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things I love – ruffles and romance

March 11, 2012

Almost two years ago I read this blog post by Vicky Dar, author of Room Service, in which she discusses a strategy for assembling elements of a room suitable for its owner.  The message has stayed with me all this time — she suggests that you select five descriptive terms to define the feeling you want to achieve in your room, then select contents and arrangements that represent these 5 words.  Something about Vicky’s strategy just broke it down for me.

One of the descriptive terms I’m striving to achieve in my own home is romance.

This is what I’m talking about.  This window treatment!

image source, A Beach Cottage

Sarah, author of A Beach Cottage, assembled three layers of curtains with ruffles peeking out from underneath, just like a petticoat.  The mixture of textures, linen and canvas, with the ruffles creates a contrast that defines romance (for me, anyway).

The ruffled edge of this vintage mirror, combined with the imperfections of age carries a built-in sense of romance.  I suppose that’s why so many of us love furnishings that are (or are made to look) time worn.

Image from Simply Me

Ruffled armchair slipcovers offer the quintessential solution for adding a romantic feeling to any room.  How I love this oversized bow.

image via Home

Looking around just now, I’d have to admit that romance is not strongly evident in my home.  But perhaps soon, I’ll take a step to remedy that.  This tablecloth, below, is my inspiration.

image source unknown, via Colors of Beauty

Even though I’m pleased with the progress made in the dining room last year, I’m still using a bed coverlet as a tablecloth and the dining chairs still have their 1980s forest green velveteen seat cushions.  *sigh*

In the opening lines of my favorite novel, Middlemarch by George Eliot, she describes the beauty of the heroine primarily evidenced by the contrast (she used the word relief – which I love!) between the stark plainness of her dress and the softness of her features.  That too, has stayed with me all these years since I read that wonderful book for the very first time.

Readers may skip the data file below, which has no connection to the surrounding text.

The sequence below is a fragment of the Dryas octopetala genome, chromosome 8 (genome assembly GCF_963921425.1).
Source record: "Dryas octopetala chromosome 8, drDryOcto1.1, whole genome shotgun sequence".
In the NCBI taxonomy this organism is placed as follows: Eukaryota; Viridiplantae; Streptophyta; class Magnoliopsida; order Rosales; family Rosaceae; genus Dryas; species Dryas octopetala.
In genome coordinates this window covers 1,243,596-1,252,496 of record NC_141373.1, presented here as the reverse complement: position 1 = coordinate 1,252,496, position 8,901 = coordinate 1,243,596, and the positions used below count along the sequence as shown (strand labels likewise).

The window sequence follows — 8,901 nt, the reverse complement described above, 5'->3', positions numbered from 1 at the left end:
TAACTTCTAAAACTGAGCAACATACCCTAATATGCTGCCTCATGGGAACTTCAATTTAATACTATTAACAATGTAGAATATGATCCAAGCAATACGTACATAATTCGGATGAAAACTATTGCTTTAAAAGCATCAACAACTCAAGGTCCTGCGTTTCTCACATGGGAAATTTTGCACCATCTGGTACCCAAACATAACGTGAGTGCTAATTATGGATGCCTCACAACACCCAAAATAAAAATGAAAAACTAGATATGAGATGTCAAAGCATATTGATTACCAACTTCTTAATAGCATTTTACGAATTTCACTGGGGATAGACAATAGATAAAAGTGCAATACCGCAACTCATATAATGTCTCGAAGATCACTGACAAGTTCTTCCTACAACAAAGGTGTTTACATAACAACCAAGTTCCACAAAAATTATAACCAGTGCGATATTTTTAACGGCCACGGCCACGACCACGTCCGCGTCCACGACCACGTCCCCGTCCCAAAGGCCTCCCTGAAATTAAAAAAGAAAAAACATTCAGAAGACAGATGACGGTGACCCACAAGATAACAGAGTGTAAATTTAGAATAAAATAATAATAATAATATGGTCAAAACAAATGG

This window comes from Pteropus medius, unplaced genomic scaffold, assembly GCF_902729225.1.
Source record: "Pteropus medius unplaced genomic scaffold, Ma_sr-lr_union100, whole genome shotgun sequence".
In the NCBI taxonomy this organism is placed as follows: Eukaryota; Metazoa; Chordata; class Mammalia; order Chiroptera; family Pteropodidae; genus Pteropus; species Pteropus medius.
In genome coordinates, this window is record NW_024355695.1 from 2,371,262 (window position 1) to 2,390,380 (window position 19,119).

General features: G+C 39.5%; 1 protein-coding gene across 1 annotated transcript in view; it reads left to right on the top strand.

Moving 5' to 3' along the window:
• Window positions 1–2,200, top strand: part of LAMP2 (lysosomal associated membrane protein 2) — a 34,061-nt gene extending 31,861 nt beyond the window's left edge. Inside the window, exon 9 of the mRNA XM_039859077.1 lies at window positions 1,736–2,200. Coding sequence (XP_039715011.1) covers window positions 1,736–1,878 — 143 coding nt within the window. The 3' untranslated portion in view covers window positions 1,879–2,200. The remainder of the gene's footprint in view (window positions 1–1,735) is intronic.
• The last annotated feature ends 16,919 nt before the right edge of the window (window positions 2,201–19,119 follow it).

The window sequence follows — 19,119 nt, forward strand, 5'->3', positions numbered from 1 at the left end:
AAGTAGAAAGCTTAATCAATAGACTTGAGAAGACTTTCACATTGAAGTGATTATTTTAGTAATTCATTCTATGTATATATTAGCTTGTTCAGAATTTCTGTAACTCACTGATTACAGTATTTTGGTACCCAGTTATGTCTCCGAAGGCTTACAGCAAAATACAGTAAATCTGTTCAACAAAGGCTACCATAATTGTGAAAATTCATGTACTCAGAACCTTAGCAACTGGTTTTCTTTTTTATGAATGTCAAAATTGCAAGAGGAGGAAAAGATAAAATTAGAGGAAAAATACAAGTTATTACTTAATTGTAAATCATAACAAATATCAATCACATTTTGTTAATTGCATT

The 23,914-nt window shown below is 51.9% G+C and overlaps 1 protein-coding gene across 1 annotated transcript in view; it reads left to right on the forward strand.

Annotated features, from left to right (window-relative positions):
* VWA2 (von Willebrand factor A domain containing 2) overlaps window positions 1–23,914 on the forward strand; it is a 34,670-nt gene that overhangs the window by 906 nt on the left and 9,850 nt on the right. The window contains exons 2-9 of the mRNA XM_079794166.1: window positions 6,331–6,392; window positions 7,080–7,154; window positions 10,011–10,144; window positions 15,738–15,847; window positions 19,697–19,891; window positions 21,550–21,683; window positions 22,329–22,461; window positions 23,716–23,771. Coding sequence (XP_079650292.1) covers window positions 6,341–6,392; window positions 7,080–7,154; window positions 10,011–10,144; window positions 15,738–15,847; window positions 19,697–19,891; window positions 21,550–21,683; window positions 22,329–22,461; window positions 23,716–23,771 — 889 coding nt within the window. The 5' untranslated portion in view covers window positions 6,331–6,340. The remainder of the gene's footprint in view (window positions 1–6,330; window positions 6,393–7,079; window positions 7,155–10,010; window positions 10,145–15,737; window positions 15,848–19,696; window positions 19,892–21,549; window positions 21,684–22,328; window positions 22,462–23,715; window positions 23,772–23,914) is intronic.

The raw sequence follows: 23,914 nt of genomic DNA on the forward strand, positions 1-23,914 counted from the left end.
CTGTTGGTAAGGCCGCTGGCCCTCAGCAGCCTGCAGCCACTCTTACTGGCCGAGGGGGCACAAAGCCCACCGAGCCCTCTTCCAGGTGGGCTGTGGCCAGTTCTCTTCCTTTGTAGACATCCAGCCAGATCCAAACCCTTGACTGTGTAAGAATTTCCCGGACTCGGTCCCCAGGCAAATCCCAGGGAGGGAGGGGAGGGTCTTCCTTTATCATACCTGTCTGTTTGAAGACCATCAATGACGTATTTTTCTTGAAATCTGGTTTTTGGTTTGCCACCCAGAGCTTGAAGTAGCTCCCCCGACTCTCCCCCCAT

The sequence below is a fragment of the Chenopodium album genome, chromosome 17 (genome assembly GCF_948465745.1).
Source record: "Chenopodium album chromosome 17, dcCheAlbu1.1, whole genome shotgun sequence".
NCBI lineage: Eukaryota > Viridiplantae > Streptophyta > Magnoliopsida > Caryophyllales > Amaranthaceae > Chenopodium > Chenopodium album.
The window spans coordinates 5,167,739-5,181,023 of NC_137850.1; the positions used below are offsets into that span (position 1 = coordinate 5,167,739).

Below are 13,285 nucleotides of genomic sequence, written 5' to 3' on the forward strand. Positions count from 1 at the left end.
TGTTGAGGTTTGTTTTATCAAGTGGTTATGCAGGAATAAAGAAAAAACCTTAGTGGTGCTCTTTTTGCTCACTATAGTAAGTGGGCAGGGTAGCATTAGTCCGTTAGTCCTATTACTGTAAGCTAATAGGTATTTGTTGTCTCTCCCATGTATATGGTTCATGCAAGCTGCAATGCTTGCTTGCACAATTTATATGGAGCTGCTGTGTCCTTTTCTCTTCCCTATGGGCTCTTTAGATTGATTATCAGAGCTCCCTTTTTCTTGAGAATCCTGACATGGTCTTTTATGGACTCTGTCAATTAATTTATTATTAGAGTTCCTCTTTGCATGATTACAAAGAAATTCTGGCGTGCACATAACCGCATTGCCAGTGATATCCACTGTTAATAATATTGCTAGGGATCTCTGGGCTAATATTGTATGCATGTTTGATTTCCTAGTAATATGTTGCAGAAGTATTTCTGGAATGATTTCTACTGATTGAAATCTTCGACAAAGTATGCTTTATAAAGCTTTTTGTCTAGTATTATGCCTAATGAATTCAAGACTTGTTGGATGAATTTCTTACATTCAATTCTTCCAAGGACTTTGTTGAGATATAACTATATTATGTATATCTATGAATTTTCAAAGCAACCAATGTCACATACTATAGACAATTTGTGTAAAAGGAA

It helps me understand that loveliness is not about opulence or perfection, but rather about rich shades of contrast.

Thank you for reading!

5 Comments leave one →
  1. March 11, 2012 11:13 pm

    Diane, these images you share pertaining to the term ‘romance’ are just STUNNING!

    Love that second photo of the mirror and water pitcher filled with roses!

    Oh, how romantic is that!

    ” I suppose that’s why so many of us love furnishings that are (or are made to look) time worn.”

    Exactly! I much prefer the look of worn furnishings. That’s why love the ‘distressed look’ in things. They feel as though they have a ‘history’ to them.

    “It helps me understand that loveliness is not about opulence or perfection, but rather about rich shades of contrast.”

    I agree!

    Hope you had a lovely weekend, dear friend. Thank you for sharing this beautiful post!

    Much X to you and Cristybella!

  2. March 13, 2012 2:40 pm

    Nice post. I love those layered curtains with the ruffles peeking out. Now you’ve got me thinking what my 5 style words would be. I just call my style untraditionally traditional. Not sure if that really counts as a style, but it’s working for me at this stage in my life. I have noticed my style changes through the years. You too?

  3. March 13, 2012 5:57 pm

    That is a great strategy. I think it is about contrast. Between colors, textures, time periods~wonderful post!


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